Mathura: Noblemen dressed in northern style, standing in adoration
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|Collections||Arthur Llewellyn Basham|
|Title:||Mathura: Noblemen dressed in northern style, standing in adoration|
|Author(s):||Photographer: Arthur Llewellyn Basham|
|Keywords:||Mathura;Kushana portraits;stone sculpture;mounted transparency set|
|Series/Report no.:||Basham Collection|
|Description:||Both the Wima and Kanishka sculptures are representative of the first royal portrait figures in Indian art, With their conception came a new class of statues principally of royal persons and high officials, Unfortunately, most of these noblemen figures were found in only fragmentary state, It is possible to see from the fragments, however, that the northern style of dress extended to all the court members and that decoration, decorative weapons and costume were not unlike the royal models, There is little if any difference in treatment in the court figures as well, frontality, dignity, straightforwardness characterize the noblemen types as they did the emperors' images, The figure in our slide suggests a genuine desire to convey the piety of the Kushans and seems to be the closest relative of the votive statues common in Iranian cultures found in Indian art at this time, -- Mathura, Curzon Museum,|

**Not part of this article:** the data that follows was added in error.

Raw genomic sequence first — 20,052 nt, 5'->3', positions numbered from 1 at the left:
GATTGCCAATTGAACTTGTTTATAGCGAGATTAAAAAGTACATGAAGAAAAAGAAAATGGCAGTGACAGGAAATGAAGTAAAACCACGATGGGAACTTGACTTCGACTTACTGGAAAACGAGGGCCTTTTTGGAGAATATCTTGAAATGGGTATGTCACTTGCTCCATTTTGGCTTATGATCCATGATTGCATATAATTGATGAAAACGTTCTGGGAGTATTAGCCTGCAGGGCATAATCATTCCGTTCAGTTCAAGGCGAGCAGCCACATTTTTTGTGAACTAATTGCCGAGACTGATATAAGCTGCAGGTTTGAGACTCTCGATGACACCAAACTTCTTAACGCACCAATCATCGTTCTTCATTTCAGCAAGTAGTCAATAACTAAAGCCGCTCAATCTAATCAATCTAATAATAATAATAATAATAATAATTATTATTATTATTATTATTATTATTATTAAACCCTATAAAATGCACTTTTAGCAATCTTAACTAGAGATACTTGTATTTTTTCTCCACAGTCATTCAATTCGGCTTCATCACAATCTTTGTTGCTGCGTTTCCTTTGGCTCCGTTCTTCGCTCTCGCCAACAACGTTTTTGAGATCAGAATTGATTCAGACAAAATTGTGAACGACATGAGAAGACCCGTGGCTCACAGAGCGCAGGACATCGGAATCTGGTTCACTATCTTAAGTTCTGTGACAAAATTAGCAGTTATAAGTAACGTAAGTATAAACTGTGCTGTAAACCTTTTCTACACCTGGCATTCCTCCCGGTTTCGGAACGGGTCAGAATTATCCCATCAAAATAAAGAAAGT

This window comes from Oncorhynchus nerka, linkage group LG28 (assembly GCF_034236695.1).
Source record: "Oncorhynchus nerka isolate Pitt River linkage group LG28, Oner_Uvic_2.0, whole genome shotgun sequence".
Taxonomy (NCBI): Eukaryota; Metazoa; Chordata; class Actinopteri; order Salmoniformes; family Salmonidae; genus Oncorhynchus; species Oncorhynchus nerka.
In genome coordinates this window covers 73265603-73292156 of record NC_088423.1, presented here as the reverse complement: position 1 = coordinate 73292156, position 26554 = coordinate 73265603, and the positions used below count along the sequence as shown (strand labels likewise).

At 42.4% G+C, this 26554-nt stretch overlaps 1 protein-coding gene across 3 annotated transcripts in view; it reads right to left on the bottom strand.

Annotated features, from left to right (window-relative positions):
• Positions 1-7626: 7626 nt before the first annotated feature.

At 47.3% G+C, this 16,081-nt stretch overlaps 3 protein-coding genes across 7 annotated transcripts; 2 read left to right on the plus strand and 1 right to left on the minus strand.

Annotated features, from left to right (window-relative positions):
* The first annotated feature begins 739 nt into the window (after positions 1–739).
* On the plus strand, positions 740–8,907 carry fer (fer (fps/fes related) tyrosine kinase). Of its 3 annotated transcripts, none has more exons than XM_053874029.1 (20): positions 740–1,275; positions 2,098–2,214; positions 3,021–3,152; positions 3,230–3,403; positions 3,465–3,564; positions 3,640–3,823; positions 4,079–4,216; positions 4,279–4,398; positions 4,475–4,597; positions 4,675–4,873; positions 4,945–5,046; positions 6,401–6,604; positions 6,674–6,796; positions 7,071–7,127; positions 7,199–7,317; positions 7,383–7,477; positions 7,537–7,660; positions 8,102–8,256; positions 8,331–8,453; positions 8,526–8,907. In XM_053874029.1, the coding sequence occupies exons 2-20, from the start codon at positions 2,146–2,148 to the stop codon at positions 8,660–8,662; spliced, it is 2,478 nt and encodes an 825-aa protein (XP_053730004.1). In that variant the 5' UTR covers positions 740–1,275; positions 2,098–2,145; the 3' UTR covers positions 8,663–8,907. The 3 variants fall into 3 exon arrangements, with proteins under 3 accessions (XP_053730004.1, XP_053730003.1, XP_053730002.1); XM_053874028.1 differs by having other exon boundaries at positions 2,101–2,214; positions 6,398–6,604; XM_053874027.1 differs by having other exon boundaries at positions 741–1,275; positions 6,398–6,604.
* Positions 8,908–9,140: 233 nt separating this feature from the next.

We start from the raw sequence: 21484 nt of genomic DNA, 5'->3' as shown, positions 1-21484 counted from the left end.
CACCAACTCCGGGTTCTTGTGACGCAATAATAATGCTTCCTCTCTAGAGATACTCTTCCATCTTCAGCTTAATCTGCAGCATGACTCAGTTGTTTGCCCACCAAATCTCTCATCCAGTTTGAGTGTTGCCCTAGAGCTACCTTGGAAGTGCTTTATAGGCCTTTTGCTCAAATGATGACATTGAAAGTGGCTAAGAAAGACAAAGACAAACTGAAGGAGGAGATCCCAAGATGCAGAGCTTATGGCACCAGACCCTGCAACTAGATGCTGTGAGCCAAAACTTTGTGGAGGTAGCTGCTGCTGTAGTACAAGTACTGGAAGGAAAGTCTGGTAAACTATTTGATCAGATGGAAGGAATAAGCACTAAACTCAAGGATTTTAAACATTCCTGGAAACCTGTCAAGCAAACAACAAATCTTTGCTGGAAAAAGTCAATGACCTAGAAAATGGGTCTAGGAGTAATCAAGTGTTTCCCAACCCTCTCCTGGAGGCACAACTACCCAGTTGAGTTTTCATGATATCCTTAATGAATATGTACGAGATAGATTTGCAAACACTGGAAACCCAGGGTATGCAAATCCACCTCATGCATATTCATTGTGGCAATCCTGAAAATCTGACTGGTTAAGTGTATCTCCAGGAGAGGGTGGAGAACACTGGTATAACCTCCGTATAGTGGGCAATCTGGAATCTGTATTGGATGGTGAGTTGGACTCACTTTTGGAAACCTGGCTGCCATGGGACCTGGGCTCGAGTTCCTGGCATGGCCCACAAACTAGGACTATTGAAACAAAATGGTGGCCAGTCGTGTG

|Other Identifiers:||ANUA 682-660|
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